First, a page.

Could Having More Women On Financial Boards Have Stopped Occupy Wall Street?

Taken from here.

According to new data by Incomes Data Services, directors of businesses in major British companies earned 2.7 million pounds ($4.3 million) on average. Directors saw their average bonus payments increase by 23 percent to 906,044 pounds in 2011, up from 737,624 pounds a year earlier, Incomes Data Services said. Total earnings for chief executive officers, including salary, benefits, bonuses and long-term incentive plans, increased by 43%. In the 12 months through March, the FTSE 100 gained 4%. “It is very hard to justify these sorts of pay increases,” said Deborah Hargreaves, chairwoman of the High Pay Commission, an independent panel set up to investigate top pay in the private sector.

According to Prime Minister David Cameron this problem could be helped if there were more women on boards. If there were more women on company boards, it would have “a beneficial effect” on breaking the “closed circle” of executives making pay awards to each other, Cameron said. “Boards have got to think when they make pay awards if it is the right and responsible thing to do,” Cameron said. “I believe in a responsible society, and that is responsibility exercised by everybody, including in the boardroom.”

Now this brings up a few interesting points. First, Cameron thinks more women should be on the boards of these financial companies but does he really think women as a gender would be able to lower salaries? I suppose he is saying that women bring in a more balanced view and in his words, more “responsible” view. This is a little harsh against his own sex but that is his own opinion. But women are always being told to fight for more money and get paid for what they are worth so would we really, if we were on the board of a big bank, be the ones to stand up and say these pay increases are not justified? Well, according to Cameron, the answer is yes. I don’t know if it is exactly true but it is interesting to think about the fact that if more women were on boards of financial companies we may not be in the mess we are in with Occupy Wall Street.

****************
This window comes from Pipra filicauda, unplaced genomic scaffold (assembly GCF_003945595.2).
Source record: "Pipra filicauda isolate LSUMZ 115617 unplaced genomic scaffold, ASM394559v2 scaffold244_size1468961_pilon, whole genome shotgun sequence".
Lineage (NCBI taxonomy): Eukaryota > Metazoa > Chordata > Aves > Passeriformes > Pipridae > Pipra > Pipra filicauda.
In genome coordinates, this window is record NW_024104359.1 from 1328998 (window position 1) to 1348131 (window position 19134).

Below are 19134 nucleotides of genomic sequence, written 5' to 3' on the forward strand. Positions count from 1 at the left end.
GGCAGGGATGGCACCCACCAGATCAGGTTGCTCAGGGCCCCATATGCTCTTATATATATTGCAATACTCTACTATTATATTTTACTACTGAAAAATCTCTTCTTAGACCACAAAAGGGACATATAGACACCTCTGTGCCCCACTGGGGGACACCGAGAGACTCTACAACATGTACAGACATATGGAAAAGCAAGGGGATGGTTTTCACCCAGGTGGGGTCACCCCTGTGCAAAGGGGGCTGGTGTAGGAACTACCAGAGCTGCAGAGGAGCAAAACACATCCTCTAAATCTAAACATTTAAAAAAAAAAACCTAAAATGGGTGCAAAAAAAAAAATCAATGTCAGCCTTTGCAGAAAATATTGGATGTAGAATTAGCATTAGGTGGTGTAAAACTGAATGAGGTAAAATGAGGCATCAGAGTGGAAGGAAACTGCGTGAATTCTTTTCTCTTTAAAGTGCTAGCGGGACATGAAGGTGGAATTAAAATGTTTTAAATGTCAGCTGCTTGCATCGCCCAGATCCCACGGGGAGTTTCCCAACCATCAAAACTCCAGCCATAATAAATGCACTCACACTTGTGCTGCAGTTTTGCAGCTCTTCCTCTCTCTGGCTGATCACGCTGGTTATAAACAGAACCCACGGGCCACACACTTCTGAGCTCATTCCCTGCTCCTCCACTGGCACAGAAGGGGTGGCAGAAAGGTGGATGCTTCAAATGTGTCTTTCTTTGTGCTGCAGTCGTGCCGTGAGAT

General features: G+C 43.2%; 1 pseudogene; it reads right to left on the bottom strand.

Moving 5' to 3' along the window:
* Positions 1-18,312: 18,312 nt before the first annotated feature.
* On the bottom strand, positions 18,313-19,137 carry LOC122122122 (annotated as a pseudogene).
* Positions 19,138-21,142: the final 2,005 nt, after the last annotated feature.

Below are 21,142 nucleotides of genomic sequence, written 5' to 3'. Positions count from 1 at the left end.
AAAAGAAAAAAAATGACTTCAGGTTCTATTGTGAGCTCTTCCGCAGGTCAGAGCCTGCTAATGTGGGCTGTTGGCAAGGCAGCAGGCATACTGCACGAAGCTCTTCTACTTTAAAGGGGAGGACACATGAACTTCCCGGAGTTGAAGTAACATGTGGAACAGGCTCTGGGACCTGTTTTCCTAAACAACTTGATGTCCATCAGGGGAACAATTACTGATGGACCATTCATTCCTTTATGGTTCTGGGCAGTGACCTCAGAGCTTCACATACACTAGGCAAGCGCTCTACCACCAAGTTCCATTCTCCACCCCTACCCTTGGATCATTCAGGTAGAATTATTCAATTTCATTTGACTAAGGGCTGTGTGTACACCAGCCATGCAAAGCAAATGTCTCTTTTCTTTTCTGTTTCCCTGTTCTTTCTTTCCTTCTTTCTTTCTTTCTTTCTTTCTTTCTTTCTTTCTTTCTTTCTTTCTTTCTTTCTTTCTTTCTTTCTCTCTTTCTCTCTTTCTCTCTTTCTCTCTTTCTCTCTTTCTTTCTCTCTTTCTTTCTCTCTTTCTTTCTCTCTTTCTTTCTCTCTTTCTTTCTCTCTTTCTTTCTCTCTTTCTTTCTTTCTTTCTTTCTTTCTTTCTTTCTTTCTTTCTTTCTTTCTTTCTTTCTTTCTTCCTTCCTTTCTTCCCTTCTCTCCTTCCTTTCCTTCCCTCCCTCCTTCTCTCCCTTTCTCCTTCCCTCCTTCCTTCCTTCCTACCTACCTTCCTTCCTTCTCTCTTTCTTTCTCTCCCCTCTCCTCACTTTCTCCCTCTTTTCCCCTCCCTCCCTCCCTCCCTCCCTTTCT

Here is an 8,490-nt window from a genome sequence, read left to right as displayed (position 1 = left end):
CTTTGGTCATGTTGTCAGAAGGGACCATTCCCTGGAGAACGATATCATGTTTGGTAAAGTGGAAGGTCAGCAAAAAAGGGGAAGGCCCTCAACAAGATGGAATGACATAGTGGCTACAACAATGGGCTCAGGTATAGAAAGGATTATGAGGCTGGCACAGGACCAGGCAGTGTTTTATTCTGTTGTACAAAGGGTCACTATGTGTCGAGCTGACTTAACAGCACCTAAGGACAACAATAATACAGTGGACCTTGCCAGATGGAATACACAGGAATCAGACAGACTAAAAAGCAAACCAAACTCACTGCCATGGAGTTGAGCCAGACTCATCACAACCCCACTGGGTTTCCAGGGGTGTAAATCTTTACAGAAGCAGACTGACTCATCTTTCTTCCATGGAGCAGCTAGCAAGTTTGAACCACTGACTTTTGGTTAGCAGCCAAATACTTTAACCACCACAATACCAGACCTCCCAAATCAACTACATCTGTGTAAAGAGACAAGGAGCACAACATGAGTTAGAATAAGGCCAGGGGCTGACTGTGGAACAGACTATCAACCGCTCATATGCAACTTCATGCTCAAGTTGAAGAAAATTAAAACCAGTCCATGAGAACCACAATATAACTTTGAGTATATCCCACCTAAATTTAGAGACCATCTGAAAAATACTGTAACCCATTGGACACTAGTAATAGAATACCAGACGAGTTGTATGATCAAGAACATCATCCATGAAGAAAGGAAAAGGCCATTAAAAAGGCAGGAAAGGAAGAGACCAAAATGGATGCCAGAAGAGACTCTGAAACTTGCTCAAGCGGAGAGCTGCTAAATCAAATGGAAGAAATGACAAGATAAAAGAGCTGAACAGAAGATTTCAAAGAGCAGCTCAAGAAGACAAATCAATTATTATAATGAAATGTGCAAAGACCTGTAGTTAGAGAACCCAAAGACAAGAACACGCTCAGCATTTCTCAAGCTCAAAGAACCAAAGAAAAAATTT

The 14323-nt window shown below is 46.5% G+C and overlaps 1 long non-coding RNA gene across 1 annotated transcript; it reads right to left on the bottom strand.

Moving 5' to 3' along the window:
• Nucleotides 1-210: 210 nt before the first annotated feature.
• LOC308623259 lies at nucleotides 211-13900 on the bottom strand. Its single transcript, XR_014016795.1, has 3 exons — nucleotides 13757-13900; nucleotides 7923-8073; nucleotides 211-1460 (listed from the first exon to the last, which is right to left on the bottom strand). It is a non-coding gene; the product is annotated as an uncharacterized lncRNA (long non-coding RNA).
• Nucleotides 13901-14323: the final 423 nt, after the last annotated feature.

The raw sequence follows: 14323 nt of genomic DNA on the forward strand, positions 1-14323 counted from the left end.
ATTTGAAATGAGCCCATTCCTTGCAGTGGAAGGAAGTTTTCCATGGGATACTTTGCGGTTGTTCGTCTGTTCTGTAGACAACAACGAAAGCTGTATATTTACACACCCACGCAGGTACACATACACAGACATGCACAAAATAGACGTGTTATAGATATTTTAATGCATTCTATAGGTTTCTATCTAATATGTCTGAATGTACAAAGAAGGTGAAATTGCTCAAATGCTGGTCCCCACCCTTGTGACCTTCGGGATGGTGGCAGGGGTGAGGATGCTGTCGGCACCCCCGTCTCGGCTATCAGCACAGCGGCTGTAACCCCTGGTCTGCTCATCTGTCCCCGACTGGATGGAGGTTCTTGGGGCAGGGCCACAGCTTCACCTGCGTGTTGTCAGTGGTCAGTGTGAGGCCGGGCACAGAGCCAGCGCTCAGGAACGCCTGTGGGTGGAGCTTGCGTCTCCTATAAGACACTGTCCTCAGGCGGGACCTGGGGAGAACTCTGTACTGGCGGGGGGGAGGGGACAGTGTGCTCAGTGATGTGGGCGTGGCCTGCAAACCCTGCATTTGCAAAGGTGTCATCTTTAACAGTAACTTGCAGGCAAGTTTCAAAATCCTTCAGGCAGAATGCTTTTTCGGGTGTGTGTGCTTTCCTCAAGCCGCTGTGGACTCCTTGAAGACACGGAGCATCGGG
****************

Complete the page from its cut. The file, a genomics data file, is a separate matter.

A report that came out today reminded us once again that women are lacking in those top positions at Wall Street companies. It was found that women held 15.9% of high-level leadership positions at the 100 biggest New York companies. Companies that had zero female female directors or executives in 2010 included Manhattan-based investment bank Jefferies and diversified management and holding company Griffon Corp., “Investment banks need to do more to attract women into the industry,” said Richard Khaleel, a spokesman for Jefferies. Last year, the firm launched an initiative to “bring more women into the business,” he said in a statement. “Over time we expect to see more women represented at the highest levels of company leadership, both at Jefferies and across the industry.”

In the U.S., women account for only 2.7% of the chief executives in the financial industry, and 16.8% of the executive officers, according to a study by Catalyst. FTSE 100 companies are already at 12.5% female representation on their boards but the numbers are weak for FTSE 250 companies at 7.8%. Even in the new film, Margin Call, which focuses on a group of people at a powerful New York investment bank that get wind of the impending financial crisis of 2008 in the 24 hours before disaster strikes. Demi Moore plays the lone female risk officer. Depressing but accurate. As Deal Journal writer Shira Ovide wrote:

“Senior female executives on Wall Street are like bald eagles: Majestic, but extremely rare. And each top woman who leaves or is forced from her post will spark anew the “whither women” questions and stories about why Wall Street is dominated by dudes. At this point, Wall Street would love a few more top-ranking women, if only to stop those pesky questions.

But it would be interesting to think if more women on the boards of these companies than a lot of current problems with the economy could have been prevented. As CEO of U.K.-based investment trust Alliance Trust Katherine Garrett-Cox said at the Women on Wall Street Conference earlier this month, “There’s chatter that if Lehman Brothers had been Lehman Sisters, perhaps it wouldn’t have unfolded.”

Photo: ”duckeesue /

Related posts:

Post from: TheGrindstone


Find Past Posts